Unity Through Negotiation
MNO Youth take part in Self-Government Simulation
As the Métis Nation of Ontario (MNO) advances on the road to self-government, it is imperative that all voices within the community are being heard—especially those of Métis youth, who will carry this important work forward on behalf of the generations yet to come.
A partnership between the Métis Nation of Ontario Youth Council (MNOYC) and the Gordon Foundation, provided a unique hands-on learning experience for Métis youth to learn about how self-government and treaties are negotiated.
Thirteen Métis youth signed on for “Finding Unity Through Negotiation” Self-Government Simulation in February 2021. They were joined by experienced facilitators and MNO leadership; including MNO President Margaret Froh, Director of Self-Government Brian Black, Regional Councilor Mitch Case, PCMNO Youth Representative Jordyn Playne, PCMNO Post-Secondary Representative Hannah Bazinet, and PCMNO Senator Rene Gravelle.
The Gordon Foundation has been hosting Treaty simulations with Indigenous youth since 2019; but this was the first simulation held with a Métis community. Traditionally held in person, the three-part simulation moved online to ensure the safety of participants during the pandemic.
“I’m really excited to be here today for this event,” said President Froh. “And I’m especially looking forward to conversations and to seeing all the amazing things that the youth participants will come up with as we talk about self-government and our intentions going into the future.”
The Finding Unity Through Negotiation simulation was broken up into three sessions, including an orientation. Participants were split into teams representing different parties (Métis government, federal government, etc.) and were tasked with negotiating and reaching agreement on specific topics. Throughout the process, youth were guided by experienced advisors familiar with the negotiations and implementation processes.
Motivations for participating in the simulation ranged, but youth agreed that informing themselves on self-government and bringing that knowledge back to their communities was a significant factor.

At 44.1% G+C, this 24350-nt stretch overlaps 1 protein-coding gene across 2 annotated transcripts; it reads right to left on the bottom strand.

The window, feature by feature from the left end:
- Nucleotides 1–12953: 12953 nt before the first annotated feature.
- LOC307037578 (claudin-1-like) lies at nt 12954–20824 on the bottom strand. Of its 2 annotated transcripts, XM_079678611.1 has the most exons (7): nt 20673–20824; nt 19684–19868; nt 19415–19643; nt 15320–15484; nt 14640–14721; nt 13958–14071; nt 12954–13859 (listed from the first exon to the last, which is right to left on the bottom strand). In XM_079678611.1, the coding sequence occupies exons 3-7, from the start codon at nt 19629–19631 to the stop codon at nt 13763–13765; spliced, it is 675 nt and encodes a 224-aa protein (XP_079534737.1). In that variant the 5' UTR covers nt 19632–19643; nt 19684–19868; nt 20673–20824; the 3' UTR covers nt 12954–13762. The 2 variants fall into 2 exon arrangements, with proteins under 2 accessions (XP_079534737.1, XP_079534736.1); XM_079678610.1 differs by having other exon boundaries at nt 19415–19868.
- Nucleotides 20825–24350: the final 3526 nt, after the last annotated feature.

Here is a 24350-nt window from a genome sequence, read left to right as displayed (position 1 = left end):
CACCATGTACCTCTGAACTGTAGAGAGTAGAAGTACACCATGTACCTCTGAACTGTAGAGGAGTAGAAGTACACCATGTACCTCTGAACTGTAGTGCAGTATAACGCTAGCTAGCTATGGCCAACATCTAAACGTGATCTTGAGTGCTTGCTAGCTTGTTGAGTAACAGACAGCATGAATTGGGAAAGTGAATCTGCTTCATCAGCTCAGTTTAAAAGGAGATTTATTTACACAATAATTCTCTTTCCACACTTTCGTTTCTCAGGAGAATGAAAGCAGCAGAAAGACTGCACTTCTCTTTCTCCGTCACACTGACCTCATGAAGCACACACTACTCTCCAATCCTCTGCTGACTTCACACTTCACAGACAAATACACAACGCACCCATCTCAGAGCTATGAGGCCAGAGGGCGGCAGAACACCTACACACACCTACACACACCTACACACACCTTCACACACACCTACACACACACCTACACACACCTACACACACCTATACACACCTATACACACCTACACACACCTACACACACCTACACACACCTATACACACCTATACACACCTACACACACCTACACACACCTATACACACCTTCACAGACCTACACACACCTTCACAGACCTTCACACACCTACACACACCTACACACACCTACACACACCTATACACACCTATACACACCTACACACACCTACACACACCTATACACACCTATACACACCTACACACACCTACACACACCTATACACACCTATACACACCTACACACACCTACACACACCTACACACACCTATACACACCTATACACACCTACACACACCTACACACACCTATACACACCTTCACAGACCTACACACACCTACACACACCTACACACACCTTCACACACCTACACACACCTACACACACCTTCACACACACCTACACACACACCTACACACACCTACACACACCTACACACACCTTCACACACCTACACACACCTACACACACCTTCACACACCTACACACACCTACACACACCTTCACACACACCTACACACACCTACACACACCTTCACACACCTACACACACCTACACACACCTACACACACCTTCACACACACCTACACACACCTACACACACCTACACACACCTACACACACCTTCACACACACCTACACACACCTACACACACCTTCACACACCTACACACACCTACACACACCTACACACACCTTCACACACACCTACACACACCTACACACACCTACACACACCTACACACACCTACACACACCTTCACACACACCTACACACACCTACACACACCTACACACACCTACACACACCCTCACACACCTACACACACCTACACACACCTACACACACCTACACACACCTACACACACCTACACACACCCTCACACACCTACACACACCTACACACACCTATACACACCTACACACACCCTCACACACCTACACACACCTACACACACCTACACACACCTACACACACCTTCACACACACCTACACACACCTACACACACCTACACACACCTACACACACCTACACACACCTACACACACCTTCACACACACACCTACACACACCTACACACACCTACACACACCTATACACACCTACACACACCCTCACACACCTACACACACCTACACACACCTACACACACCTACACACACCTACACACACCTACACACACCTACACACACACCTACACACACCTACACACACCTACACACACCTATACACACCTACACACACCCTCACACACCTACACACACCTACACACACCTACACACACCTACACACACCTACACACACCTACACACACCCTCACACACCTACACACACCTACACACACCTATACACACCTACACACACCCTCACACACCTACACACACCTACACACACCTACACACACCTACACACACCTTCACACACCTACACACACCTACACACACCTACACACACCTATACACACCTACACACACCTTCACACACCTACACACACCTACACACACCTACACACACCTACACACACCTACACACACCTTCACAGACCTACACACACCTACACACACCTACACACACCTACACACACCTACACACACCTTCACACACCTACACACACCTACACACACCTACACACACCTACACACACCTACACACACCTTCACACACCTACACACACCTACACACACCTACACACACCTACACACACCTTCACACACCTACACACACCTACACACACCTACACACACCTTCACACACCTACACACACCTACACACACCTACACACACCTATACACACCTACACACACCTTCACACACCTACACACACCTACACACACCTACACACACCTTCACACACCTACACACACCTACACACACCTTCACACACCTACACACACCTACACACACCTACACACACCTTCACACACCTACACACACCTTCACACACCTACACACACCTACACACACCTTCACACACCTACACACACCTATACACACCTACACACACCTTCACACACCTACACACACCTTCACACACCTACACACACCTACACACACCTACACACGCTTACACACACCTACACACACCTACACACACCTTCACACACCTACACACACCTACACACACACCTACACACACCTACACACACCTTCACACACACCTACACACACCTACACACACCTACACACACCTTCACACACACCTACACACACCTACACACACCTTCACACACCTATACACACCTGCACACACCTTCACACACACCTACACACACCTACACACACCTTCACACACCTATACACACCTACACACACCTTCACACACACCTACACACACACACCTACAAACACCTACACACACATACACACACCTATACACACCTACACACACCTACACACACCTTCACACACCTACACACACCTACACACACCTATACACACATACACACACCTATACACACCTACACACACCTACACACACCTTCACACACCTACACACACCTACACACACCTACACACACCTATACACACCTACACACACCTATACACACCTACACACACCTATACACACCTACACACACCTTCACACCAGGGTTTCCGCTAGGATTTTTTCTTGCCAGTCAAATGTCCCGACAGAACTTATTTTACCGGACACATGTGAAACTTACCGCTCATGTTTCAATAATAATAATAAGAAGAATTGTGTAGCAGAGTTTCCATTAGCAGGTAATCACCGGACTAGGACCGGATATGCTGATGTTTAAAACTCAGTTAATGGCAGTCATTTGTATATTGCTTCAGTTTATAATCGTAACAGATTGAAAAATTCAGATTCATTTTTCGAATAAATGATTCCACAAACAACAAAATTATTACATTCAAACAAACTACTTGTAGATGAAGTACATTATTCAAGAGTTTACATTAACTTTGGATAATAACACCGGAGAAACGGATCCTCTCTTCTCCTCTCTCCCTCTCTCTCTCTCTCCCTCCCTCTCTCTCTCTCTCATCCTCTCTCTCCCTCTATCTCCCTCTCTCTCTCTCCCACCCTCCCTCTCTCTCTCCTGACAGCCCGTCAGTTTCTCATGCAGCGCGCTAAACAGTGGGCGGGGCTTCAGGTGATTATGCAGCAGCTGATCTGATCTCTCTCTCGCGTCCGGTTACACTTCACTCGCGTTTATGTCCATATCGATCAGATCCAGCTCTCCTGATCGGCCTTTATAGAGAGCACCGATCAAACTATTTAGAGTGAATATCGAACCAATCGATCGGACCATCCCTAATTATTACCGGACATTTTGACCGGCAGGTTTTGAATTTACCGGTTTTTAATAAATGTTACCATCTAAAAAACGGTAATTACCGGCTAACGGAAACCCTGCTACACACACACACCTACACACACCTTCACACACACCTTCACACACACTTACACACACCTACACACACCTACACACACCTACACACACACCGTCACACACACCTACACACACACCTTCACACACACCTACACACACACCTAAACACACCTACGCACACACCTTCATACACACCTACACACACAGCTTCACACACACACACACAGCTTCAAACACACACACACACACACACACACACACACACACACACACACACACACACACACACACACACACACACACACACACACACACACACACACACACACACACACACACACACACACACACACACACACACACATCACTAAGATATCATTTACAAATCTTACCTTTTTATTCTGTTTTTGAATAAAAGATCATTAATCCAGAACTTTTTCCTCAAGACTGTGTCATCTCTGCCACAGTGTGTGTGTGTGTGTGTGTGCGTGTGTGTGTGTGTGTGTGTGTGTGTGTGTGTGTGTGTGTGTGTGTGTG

“[The simulation] really gives people at a community level, like myself, an opportunity to experience leadership and explore what it’s like at self-government negotiating tables,” shared Ishmael Van Der Rassel, North Bay Metis Council Youth Rep. “For students interested in law or policy, this is an opportunity to see the steps involved in self-government agreements, and to better understand the Métis Government Recognition and Self-Government Agreement (MGRSA).”
The question of “what self-government means” underscored the conversations over the three-day event, and youth walked away feeling more comfortable and assured in their newfound understandings.
“I learned so much from this event that I’ve been able to share with my friends and family,” said youth participant Tayler Chown. “And I was really surprised by how easily we were all able to come together when negotiating our agreements. Everyone was very respectful of one another.”
Many youth stressed how valuable the experience had been, and how they plan to keep the conversations going. As the MNO looks to the future, providing opportunities for Métis youth, the next generation of Métis leaders, to gather and grapple with important issues is crucial. And if the Finding Unity Through Negotiation self-government simulation is any indication, it certainly seems the future of the MNO is in good hands.
Thanks and marsii to all those who participated in making this extraordinary event such a success.
Video coming soon!